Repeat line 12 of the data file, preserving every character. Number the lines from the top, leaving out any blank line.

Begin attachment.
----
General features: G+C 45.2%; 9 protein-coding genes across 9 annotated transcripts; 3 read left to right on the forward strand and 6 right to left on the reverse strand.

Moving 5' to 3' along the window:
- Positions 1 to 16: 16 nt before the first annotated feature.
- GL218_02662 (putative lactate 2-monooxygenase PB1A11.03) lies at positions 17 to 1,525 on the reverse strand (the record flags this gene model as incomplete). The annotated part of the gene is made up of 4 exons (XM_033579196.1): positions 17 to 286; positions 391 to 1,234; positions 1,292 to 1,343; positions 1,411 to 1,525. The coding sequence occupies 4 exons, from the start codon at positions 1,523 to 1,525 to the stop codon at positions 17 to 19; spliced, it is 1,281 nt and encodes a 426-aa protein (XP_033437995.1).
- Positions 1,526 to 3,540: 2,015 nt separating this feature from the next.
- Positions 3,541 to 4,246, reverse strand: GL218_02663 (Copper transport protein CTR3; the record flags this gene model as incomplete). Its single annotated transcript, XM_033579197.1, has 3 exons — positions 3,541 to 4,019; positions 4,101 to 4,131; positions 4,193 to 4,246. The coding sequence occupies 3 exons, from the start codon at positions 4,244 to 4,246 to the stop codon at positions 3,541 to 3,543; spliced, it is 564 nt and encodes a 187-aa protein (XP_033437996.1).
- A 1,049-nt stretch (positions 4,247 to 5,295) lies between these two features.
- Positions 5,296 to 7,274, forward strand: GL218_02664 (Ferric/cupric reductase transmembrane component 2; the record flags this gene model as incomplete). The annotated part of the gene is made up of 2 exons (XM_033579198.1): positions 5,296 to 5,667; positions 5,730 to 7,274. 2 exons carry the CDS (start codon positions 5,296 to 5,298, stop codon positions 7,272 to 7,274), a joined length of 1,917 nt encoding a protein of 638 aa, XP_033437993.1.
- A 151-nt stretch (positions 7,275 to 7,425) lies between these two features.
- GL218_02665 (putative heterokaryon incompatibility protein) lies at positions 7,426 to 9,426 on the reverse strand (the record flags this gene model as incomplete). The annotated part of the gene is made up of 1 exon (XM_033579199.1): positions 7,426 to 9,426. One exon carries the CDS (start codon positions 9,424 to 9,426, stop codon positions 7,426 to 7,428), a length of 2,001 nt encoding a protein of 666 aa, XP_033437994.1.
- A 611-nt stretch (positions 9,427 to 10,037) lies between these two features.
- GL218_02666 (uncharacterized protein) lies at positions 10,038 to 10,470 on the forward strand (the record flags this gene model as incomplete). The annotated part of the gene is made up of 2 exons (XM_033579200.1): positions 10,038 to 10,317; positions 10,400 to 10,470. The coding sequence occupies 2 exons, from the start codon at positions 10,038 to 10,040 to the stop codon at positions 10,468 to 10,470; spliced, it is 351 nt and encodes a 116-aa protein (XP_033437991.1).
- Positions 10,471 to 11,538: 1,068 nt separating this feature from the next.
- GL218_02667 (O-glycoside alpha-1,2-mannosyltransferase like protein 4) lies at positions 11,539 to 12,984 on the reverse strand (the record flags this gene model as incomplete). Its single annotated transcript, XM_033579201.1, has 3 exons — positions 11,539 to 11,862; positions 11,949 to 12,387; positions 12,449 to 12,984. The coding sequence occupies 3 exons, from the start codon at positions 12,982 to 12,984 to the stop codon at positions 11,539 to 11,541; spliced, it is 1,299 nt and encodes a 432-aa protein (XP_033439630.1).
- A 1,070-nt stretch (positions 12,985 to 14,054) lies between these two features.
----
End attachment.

- GL218_02666 (uncharacterized protein) lies at positions 10,038 to 10,470 on the forward strand (the record flags this gene model as incomplete). The annotated part of the gene is made up of 2 exons (XM_033579200.1): positions 10,038 to 10,317; positions 10,400 to 10,470. The coding sequence occupies 2 exons, from the start codon at positions 10,038 to 10,040 to the stop codon at positions 10,468 to 10,470; spliced, it is 351 nt and encodes a 116-aa protein (XP_033437991.1).